The sale offered a glimpse into the eccentric tastes of Mexico’s criminal underworld, while reinforcing a perception among the new government’s supporters that it is more transparent and humble.

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How a group of mothers uses drones to unearth the casualties of Mexico’s drug war

5/6/2019 – The Verge


By Danielle Mackley

 Carlos Casso Castro has been missing since December of 2011. Two days before Christmas, he called his mother, Dr. Rosalía Castro Toss, from his black Mazda. He and his partner were running errands, and yes, he told his mother, they were coming to the family holiday dinner the next day. He hung up. They both vanished.

A social studies teacher in Veracruz, Roberto Carlos is one of more than 40,000 people in Mexico who’ve disappeared since the 2006 outbreak of the country’s war on drugs. Most are victims of organized criminal groups and corrupt state authorities. They all leave behind desperate families — like Dr. Castro, who did what any parent would after the disappearance. She went searching for answers.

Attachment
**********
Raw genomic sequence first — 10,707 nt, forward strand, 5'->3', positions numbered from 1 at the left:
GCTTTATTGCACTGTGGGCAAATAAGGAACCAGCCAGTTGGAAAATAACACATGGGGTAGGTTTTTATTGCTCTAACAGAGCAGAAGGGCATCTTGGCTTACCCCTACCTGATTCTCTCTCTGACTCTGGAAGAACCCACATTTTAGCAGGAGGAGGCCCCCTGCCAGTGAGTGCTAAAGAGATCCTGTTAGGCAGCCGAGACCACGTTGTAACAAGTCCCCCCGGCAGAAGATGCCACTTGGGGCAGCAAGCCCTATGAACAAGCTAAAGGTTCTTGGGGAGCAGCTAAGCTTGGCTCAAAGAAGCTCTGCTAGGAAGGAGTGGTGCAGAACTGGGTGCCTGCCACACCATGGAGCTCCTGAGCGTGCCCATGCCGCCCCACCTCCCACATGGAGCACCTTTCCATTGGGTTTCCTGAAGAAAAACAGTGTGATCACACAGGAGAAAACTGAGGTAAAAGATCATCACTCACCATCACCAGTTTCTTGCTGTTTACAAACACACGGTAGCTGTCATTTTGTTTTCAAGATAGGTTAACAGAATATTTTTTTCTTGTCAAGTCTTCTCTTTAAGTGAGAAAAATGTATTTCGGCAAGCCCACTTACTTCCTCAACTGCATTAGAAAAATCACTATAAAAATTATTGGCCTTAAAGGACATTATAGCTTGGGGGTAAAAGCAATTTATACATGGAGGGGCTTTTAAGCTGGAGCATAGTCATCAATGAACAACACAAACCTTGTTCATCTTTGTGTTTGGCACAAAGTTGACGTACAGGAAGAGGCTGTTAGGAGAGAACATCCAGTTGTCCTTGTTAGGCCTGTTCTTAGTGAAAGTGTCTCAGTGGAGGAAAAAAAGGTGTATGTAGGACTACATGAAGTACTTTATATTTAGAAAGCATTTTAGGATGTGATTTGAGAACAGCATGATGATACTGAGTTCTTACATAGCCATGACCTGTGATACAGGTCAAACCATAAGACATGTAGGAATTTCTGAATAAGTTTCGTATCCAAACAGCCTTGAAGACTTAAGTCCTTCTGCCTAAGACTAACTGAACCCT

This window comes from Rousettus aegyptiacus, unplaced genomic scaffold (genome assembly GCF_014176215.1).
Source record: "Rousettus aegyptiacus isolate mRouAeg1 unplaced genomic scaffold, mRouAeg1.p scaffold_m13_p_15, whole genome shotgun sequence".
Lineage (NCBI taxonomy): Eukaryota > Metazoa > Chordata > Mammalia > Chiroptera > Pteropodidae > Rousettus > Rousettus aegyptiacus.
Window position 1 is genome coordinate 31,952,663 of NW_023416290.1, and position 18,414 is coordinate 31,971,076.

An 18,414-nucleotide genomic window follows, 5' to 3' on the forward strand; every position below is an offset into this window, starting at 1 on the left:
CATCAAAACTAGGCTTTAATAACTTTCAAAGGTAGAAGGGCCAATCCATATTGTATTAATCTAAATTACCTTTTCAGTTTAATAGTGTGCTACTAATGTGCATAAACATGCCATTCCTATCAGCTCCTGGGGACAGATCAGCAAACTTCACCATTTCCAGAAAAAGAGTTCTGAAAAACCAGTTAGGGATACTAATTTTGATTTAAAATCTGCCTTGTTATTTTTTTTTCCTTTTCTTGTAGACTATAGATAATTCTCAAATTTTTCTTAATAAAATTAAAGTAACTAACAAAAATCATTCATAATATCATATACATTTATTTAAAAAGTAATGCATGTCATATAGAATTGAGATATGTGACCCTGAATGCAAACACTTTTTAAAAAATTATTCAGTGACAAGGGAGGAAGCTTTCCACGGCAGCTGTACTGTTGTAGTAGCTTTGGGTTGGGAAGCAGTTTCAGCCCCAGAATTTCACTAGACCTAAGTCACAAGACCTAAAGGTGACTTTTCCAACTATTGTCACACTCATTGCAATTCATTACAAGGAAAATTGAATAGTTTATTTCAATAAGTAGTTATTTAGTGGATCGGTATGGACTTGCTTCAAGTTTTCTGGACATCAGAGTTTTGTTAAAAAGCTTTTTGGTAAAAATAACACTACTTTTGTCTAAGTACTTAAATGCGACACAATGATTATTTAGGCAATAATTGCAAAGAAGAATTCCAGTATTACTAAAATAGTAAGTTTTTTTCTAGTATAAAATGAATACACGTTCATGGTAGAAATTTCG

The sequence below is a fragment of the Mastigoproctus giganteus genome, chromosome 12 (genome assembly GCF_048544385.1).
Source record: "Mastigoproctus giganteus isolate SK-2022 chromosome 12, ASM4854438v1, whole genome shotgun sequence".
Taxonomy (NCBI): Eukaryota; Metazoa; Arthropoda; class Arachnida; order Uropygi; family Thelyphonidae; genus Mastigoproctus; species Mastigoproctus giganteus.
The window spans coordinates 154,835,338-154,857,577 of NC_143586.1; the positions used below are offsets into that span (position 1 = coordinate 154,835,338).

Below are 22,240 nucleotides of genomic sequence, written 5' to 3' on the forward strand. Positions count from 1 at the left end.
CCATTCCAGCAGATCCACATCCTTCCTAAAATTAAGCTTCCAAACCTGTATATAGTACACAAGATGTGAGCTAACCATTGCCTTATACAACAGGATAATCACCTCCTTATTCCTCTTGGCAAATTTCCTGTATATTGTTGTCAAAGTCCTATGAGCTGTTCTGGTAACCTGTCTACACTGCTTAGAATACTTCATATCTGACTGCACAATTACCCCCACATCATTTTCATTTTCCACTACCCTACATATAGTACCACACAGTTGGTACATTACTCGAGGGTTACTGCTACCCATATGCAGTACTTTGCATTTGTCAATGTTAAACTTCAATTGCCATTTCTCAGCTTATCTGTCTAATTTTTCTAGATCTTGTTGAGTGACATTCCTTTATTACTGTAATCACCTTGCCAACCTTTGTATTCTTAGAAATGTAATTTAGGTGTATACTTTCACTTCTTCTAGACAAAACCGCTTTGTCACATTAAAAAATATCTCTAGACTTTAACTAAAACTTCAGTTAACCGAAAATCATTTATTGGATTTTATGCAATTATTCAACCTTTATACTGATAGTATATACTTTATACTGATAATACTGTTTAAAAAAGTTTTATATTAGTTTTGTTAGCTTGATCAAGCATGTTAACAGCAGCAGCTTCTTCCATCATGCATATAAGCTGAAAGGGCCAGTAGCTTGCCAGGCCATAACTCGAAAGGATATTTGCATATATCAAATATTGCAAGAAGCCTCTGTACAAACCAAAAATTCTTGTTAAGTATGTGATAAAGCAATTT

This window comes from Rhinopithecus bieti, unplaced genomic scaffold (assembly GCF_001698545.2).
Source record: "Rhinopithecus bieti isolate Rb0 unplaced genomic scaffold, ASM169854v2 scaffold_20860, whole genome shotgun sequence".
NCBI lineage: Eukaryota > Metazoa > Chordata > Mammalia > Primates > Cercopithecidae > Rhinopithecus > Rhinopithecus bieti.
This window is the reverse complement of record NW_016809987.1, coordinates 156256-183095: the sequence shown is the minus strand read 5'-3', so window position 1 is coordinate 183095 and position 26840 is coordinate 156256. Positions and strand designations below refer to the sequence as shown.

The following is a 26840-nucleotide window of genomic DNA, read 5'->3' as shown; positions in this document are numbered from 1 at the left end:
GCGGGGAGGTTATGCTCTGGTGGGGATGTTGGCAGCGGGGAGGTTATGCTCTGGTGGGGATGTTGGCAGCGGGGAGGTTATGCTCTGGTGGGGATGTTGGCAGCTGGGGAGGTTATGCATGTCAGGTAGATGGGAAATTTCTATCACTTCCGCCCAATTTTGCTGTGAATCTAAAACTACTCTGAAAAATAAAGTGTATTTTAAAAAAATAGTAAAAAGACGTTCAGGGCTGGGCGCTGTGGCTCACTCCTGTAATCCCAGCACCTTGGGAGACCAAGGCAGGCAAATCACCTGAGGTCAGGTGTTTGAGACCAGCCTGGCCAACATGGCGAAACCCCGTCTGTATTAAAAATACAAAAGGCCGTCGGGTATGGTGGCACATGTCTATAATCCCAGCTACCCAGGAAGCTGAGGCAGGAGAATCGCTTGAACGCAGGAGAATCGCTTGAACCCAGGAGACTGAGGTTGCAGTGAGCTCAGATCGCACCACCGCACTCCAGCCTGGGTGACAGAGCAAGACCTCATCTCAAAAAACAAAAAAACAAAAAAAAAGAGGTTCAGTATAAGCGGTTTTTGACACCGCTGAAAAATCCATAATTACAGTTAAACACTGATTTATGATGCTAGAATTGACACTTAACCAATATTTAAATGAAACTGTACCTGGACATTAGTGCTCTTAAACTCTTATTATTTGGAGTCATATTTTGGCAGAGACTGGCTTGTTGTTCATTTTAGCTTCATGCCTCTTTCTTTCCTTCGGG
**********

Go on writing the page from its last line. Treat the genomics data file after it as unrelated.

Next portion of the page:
Dr. Castro visited countless authorities to demand an official investigation, none of whom have solved her son’s case. She tracked down witnesses herself, who told her that a truck had cut off her son’s car on the highway, and a group of heavily armed men had taken him and his partner away. She dug into abandoned fields rumored to be body dumps, but found nothing.

Charges in Mexico-NY fentanyl smuggling case